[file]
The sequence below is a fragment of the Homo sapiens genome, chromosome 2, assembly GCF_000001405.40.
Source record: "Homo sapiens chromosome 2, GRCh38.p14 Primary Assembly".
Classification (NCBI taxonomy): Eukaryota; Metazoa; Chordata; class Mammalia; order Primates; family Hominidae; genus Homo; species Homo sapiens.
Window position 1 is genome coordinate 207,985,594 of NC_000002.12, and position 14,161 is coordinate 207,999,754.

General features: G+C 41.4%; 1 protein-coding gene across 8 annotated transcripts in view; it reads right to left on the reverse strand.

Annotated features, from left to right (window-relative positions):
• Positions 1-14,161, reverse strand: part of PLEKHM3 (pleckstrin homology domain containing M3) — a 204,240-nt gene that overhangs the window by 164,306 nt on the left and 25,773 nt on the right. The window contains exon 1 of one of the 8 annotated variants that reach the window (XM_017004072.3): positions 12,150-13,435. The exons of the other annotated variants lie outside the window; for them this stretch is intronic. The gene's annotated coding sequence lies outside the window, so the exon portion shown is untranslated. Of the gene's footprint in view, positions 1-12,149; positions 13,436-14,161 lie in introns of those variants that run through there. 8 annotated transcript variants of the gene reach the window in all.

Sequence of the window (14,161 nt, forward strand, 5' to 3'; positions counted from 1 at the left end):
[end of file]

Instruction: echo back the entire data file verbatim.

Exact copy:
The sequence below is a fragment of the Homo sapiens genome, chromosome 2, assembly GCF_000001405.40.
Source record: "Homo sapiens chromosome 2, GRCh38.p14 Primary Assembly".
Classification (NCBI taxonomy): Eukaryota; Metazoa; Chordata; class Mammalia; order Primates; family Hominidae; genus Homo; species Homo sapiens.
Window position 1 is genome coordinate 207,985,594 of NC_000002.12, and position 14,161 is coordinate 207,999,754.

General features: G+C 41.4%; 1 protein-coding gene across 8 annotated transcripts in view; it reads right to left on the reverse strand.

Annotated features, from left to right (window-relative positions):
• Positions 1-14,161, reverse strand: part of PLEKHM3 (pleckstrin homology domain containing M3) — a 204,240-nt gene that overhangs the window by 164,306 nt on the left and 25,773 nt on the right. The window contains exon 1 of one of the 8 annotated variants that reach the window (XM_017004072.3): positions 12,150-13,435. The exons of the other annotated variants lie outside the window; for them this stretch is intronic. The gene's annotated coding sequence lies outside the window, so the exon portion shown is untranslated. Of the gene's footprint in view, positions 1-12,149; positions 13,436-14,161 lie in introns of those variants that run through there. 8 annotated transcript variants of the gene reach the window in all.

Sequence of the window (14,161 nt, forward strand, 5' to 3'; positions counted from 1 at the left end):